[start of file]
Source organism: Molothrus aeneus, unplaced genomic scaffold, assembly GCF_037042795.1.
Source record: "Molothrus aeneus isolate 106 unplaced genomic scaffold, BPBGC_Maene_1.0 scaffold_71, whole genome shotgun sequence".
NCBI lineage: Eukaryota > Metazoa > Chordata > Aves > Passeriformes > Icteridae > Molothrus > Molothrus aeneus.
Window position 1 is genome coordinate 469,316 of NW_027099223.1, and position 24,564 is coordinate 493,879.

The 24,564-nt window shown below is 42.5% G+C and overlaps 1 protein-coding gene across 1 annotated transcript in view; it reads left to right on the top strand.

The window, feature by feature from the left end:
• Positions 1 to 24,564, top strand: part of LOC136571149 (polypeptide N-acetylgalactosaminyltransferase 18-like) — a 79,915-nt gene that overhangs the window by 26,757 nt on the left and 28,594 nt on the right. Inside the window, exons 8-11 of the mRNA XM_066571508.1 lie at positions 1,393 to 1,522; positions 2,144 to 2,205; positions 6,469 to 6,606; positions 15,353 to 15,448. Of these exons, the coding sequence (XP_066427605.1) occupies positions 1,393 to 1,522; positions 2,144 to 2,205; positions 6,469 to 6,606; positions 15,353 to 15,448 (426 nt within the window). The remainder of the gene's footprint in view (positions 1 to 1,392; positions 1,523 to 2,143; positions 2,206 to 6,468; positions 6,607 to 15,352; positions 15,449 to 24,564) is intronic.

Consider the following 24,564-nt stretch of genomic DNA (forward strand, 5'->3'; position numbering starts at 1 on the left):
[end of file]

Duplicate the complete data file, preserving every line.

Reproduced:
Source organism: Molothrus aeneus, unplaced genomic scaffold, assembly GCF_037042795.1.
Source record: "Molothrus aeneus isolate 106 unplaced genomic scaffold, BPBGC_Maene_1.0 scaffold_71, whole genome shotgun sequence".
NCBI lineage: Eukaryota > Metazoa > Chordata > Aves > Passeriformes > Icteridae > Molothrus > Molothrus aeneus.
Window position 1 is genome coordinate 469,316 of NW_027099223.1, and position 24,564 is coordinate 493,879.

The 24,564-nt window shown below is 42.5% G+C and overlaps 1 protein-coding gene across 1 annotated transcript in view; it reads left to right on the top strand.

The window, feature by feature from the left end:
• Positions 1 to 24,564, top strand: part of LOC136571149 (polypeptide N-acetylgalactosaminyltransferase 18-like) — a 79,915-nt gene that overhangs the window by 26,757 nt on the left and 28,594 nt on the right. Inside the window, exons 8-11 of the mRNA XM_066571508.1 lie at positions 1,393 to 1,522; positions 2,144 to 2,205; positions 6,469 to 6,606; positions 15,353 to 15,448. Of these exons, the coding sequence (XP_066427605.1) occupies positions 1,393 to 1,522; positions 2,144 to 2,205; positions 6,469 to 6,606; positions 15,353 to 15,448 (426 nt within the window). The remainder of the gene's footprint in view (positions 1 to 1,392; positions 1,523 to 2,143; positions 2,206 to 6,468; positions 6,607 to 15,352; positions 15,449 to 24,564) is intronic.

Consider the following 24,564-nt stretch of genomic DNA (forward strand, 5'->3'; position numbering starts at 1 on the left):